4. Good Night, and Good Luck (2005) | RT Score: 94%
Shot in color film stock and later color-corrected to black-and-white, this film marks the sophomore feature of George Clooney as a director. It is also inarguably his most accomplished directorial to date. A proper period drama about the landscape of American television news, the film powerfully charts the conflict between veteran journalist Edward Murrow and Senator McCarthy, doing so with a healthy dose of luxuriant nostalgia and evocative world-building along with drama that does a lot of heavy lifting.
The film finds Clooney giving his all to a powerful supporting turn as Fred Friendly, who was the coproducer of the CBS TV programme See it Now. He anchors the small character and his contribution to the protagonist’s battle against McCarthyism with as much wit and charm as he does behind the camera and lights up the screen with his understated presence. The film itself received several accolades, including six major Oscar nominations and a lot of praise for David Strathairn’s accomplished leading performance. The critical consensus of the website reads, “A passionate and concise cinematic civics lesson, Good Night, And Good Luck have plenty to say about today’s political and cultural climate, and its ensemble cast is stellar.”
3. Fantastic Mr. Fox (2009) | RT Score: 93%
One of the most spectacular and appealing filmmakers of our generation, Wes Anderson, could see something a lot of us can easily oversee about Clooney- the appeal of his voice. The way Clooney infuses a spirit of playfulness into the roguish titular character amplifies the stop-motion wonder’s impact and took it to unexpected places of pure sensory delight. There is something intensely charming about the voice modulation, and it most certainly plays off. Adapted from the 1970 novel of the same name written by Roald Dahl, the film, too, is one of the most essential animated movies.
In New York Film Critics Circle, the film notably secured 3rd place for Best Picture and grabbed Best Animated Film. In fact, George Clooney won the Best Actor award for the film alongside his performance in Up in the Air. The RT consensus for the film says, “Fantastic Mr. Fox is a delightfully funny feast for the eyes with a multi-generational appeal — and it shows Wes Anderson has a knack for animation.”
2. Three Kings (1999) | RT Score: 94%
The second of George Clooney’s only two pre-2000s films to make it to the list, and, even more strangely, it’s a David O. Russell picture. Three Kings is an anti-war black comedy actioner set in Kuwait in the aftermath of the 1991 Gulf War. In it, George Clooney plays the leading man, Archie Gates, a US Army Special Force officer disillusioned with the war close to his retirement. He plays it off really well with co-stars Mark Wahlberg and Ice Cube, enhancing the strangely enjoyable tonality of the film.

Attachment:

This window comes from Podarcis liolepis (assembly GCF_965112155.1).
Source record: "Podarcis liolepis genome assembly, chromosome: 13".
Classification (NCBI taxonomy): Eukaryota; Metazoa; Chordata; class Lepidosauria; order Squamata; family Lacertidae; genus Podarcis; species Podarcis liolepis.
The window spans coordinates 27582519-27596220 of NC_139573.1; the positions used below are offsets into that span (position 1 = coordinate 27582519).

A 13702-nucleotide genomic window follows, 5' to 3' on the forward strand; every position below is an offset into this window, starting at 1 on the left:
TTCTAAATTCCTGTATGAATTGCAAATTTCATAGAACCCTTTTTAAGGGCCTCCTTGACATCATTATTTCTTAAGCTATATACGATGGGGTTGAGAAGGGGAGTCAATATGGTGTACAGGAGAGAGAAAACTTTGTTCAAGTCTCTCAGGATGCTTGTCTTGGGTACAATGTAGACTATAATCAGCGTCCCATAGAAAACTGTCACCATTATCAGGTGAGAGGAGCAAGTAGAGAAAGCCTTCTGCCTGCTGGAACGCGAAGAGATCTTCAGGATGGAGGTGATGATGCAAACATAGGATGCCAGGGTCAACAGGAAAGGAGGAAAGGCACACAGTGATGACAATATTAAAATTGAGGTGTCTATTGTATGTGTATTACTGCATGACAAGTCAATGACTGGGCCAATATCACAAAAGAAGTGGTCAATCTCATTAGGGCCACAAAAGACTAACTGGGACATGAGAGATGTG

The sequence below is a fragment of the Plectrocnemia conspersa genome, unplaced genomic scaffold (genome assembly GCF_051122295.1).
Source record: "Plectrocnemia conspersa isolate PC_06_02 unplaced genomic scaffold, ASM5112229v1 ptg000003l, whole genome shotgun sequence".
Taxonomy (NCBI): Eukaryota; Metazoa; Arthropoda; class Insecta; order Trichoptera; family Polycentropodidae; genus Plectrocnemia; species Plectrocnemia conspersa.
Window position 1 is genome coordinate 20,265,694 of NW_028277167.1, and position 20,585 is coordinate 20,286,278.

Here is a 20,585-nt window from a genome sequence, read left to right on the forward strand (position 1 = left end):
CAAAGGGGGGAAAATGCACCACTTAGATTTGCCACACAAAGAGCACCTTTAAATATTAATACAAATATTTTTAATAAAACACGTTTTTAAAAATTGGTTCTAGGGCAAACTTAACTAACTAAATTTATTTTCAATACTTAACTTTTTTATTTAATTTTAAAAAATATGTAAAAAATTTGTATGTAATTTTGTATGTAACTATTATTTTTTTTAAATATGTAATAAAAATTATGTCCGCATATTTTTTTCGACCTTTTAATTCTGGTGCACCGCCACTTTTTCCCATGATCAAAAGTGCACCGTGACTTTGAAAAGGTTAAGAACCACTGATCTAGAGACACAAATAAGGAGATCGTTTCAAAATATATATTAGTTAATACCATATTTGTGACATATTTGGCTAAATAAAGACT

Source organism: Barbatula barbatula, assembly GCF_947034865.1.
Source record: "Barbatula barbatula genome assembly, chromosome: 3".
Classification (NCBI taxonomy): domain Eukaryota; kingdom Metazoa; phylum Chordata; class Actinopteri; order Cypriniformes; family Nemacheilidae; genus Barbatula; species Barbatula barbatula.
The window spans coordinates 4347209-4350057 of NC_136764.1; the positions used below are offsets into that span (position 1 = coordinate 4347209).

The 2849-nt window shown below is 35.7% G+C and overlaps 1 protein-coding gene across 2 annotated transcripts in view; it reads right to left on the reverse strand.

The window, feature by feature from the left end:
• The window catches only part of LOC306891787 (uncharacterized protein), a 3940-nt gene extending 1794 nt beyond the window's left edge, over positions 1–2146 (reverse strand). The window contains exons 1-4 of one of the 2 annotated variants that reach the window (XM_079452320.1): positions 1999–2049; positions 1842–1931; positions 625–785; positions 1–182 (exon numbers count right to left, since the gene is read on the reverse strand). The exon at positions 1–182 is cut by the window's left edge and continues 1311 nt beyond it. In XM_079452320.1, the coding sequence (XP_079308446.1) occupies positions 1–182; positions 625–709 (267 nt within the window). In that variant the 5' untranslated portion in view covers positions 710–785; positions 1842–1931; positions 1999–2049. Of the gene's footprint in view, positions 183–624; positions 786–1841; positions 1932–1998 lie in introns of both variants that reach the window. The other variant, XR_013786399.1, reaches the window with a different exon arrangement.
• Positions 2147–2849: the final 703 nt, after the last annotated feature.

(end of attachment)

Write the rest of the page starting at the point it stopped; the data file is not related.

The film received a lot of critical attention and applause and is widely considered one of the rare compelling movies of Russell’s otherwise not-so-glorious (and, to put it bluntly, mid) film career. The critical consensus of Rotten Tomatoes for the film reads, “Three Kings successfully blends elements of action, drama, and comedy into a thoughtful, exciting movie on the Gulf War.” In other words, an actually intelligent drama film for your weekend!
1. Gravity (2013) | RT Score: 96%
Alfonso Cuarón is one of the most definitive auteurs of world cinema, to the point that nearly all of his films have been called ‘overrated’ on some platform or the other. His mainstream sci-fi opera Gravity is perhaps the most severely exposed to this dilemma. Still, in reality, it is rather masterful, equipped with more patience and self-contained humanistic meditation than Interstellar’s “vastness” could ever afford to be. The film also has Clooney rubbing shoulders with Sandra Bullock in a subdued, calm little performance as Matt Kowalski, a veteran astronaut planning to retire. His light-on-feet humor and tendency to talk are compelling embellishments to a rather wisely written character.
The film was nominated for ten Academy Awards, out of which it won eight, including the best director nod to Cuarón and best cinematography for Emmanuel Lubezki. Clooney’s performance here was a bit under the radar but in the service of a brilliant expedition that doesn’t feel less than an adventure. The critical consensus for RT reads, “Alfonso Cuarón’s Gravity is an eerie, tense sci-fi thriller that’s masterfully directed and visually stunning.”